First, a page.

Face Challenges Confidently

374 R.R. Comm’n of Tex. v. Tex. Citizens for a Safe Future & Clean Water

Monday, August 31st, 2015

Richard F. Brown

The following is not a legal opinion. You should consult your attorney if the case may be of significance to you.
Railroad Commission of Texas v. Texas Citizens for a Safe Future, 336 S.W.3d 619 (Tex. 2011) held that a Texas Railroad Commission (“TRC”) determination that the term “public interest” does not include traffic safety considerations is reasonable and entitled to deference. Pioneer Exploration, Ltd. applied to the TRC for an injection well permit. In order to grant such a permit, the TRC must find that the well is in the “public interest”. Several Wise County residents objected to the proposed well on the grounds that the large trucks used to service the well could damage local roads and present public safety issues. The residents argued that these traffic safety issues made the well inconsistent with the public interest requirement and encouraged the TRC to reject Pioneer’s application. The TRC declined to consider traffic issues in its public safety analysis and approved the well. The residents challenged the approval, and the issue was whether the TRC’s determination was entitled to judicial deference.
The court noted that formal agency determinations are generally reviewed under a “serious consideration” analysis.  Under this standard, the court will defer to the agency when (1) the agency is interpreting ambiguous statutory language and (2) the resulting interpretation is reasonable. Applying this test, the court first concluded that the words public interest were inherently ambiguous. Next, the court considered whether the TRC’s determination was reasonable. The court considered several factors in this inquiry. First, the Injection Well Act was amended after its passage to require the Texas Commission for Environmental Quality to consider the impact on public roadways when granting permits for other types of wells. The inclusion of express statutory language requiring traffic considerations for some wells—and the exclusion of such language in the section governing the TRC’s permitting requirements— suggests that the language was intentionally omitted. Second, the court looked to the language preceding the public interest requirement and concluded that all the factors that the TRC is expressly required to consider relate specifically to the production of oil and gas. Evoking the principle of ejusdem generis, the court concluded that the meaning of public interest should be interpreted restrictively—consistent with the preceding language. Finally, the court interpreted the public interest requirement in light of the purpose of the Injection Well Act, namely to “maintain the quality of fresh water . . . .” According to the court, this suggests that the public interest requirement should be limited to considerations of natural resources and not any conceivable public interest concern. Therefore, the court held that the TRC’s determination was a reasonable interpretation of the statute. Because the term public interest is ambiguous and the TRC’s interpretation was reasonable, the court concluded that deference was appropriate and the TRC was not required to consider traffic safety issues in its public interest analysis.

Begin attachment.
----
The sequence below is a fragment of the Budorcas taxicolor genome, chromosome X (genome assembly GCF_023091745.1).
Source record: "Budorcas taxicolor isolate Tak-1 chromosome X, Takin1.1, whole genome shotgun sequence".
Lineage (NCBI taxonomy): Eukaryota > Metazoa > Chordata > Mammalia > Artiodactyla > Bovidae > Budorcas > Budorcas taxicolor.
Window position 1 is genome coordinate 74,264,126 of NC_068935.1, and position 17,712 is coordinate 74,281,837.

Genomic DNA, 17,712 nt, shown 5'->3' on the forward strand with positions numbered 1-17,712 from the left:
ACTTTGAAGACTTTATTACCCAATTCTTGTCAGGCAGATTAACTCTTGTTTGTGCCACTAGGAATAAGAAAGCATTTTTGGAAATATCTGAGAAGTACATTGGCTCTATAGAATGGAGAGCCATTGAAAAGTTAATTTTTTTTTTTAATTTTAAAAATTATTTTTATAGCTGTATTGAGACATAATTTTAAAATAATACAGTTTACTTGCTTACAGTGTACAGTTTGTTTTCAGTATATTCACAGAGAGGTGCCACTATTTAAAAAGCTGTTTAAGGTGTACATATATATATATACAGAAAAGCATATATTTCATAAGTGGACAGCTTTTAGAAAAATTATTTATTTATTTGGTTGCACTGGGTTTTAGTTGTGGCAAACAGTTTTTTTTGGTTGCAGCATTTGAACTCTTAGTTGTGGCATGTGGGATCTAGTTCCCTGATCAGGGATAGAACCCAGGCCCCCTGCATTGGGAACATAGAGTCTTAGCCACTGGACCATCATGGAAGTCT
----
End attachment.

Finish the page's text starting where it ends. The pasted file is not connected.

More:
The significance of the case is the limitation of the public interest inquiry in the permitting process for injection wells. The inquiry will be limited to matters pertaining to oil and gas production and the protection of natural resources.  The public interest inquiry will not extend  to  all  conceivable  issues  which  could  affect  the  public  interest,  and  the  TRC  is specifically not required to include an inquiry into traffic safety.